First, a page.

WHATCOM — A county Superior Court hearing on the effort to recall Sen. Doug Ericksen, R-Ferndale, is set for Thursday, March 2.
The hearing will be before Judge Raquel Montoya-Lewis at 8:30 a.m. in the Whatcom County Courthouse, 311 Grand Ave., Bellingham. It is open to the public, although space is limited. This is the second step in an ongoing effort to remove the state senator from his position.
Constituents from the 42nd District filed papers for a recall against Ericksen on Feb. 9, alleging that he is neglecting his duties as state senator since being in a national temporary position as head of communications for the U.S. Environmental Protection Agency in the new Trump administration.
Since accepting the position with EPA, Ericksen has missed seven of 29 meetings for committees he serves on, according to a legal memo submitted to Washington Courts. Ericksen was present for some committee hearings in February.
But Ericksen says he has no doubt about his ability to hold both positions at the same time, emphasizing the EPA one is temporary. The Whatcom County Republican Party issued a release in favor of his decision to take on the two positions simultaneously. The party states that the D.C. role can be nothing “but a boon to Whatcom County citizens” and that the recall charges are “purely partisan political posturing.”
Michael Shepard and the Riveters Collective, a group of civicly active progressives, are spearheading the recall effort. Shepard said that what should be most troubling for voters is their inability to reach Ericksen.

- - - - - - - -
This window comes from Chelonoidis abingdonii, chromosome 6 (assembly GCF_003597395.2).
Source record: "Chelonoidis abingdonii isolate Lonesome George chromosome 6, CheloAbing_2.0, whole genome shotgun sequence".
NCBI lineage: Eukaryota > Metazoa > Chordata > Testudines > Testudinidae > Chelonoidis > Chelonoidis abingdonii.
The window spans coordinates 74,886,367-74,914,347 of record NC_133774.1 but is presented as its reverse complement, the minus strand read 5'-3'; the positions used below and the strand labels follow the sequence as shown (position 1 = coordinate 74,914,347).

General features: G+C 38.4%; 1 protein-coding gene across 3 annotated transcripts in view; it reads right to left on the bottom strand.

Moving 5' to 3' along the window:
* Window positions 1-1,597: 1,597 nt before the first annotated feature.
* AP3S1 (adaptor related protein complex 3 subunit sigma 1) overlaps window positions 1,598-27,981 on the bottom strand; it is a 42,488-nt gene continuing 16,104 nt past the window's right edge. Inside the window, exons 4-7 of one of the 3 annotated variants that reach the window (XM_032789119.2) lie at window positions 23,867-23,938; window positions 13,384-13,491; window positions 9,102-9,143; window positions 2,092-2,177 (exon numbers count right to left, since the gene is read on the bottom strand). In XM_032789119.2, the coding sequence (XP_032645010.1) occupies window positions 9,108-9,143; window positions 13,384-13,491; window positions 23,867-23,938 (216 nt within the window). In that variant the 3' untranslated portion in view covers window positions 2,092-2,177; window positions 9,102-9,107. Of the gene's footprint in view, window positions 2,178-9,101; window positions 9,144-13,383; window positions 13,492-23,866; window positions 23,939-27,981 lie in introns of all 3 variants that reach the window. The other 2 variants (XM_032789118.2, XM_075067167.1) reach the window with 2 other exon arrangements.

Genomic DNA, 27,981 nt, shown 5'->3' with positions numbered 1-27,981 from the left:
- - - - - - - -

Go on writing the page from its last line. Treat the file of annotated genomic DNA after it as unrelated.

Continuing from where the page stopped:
“We have attempted dialogue with senator Ericksen through phone, email and personal visits to his office in Olympia,” Shepard said in February. “So far, our senator has not returned our requests for dialogue.”
In a letter addressed to Ericksen and shared with the Lynden Tribune in mid-February, the Riveters Collective and other 42nd District constituents requested a town-hall meeting with Ericksen in Ferndale.
The letter, signed by approximately 300 constituents, listed a number of available dates in March and stated, “If none of these Saturdays works for you, please advise on an alternate date which fits your schedule.”
The group had yet to receive a response regarding the request as of Monday, Feb. 27.
“Lots of elected officials hold town halls to engage with constituents when policy is being made,” said Elizabeth Hartsoch, founder of the Riveters Collective. “He hadn’t scheduled a town hall meeting, so we decided we would plan it for him.”
Looking back at previous such cases, Hartsoch said she doesn’t believe the Superior Court will rule in favor of the recall charges. But she believes the effort brings a bigger issue to light — the lack of a standard to hold senators accountable.
“As far as I can tell, state senators are not required to do anything,” Hartsoch said. “There’s nothing you sign that you’ll show up, aside from being elected and reelected.”
One question she would like to ask Ericksen, if given the opportunity, Hartsoch said, is “what kind of legislation should be proposed regarding the requirements of state senators?”
The judge must decide if there is enough credibility in what is alleged against Ericksen that the recall effort can proceed.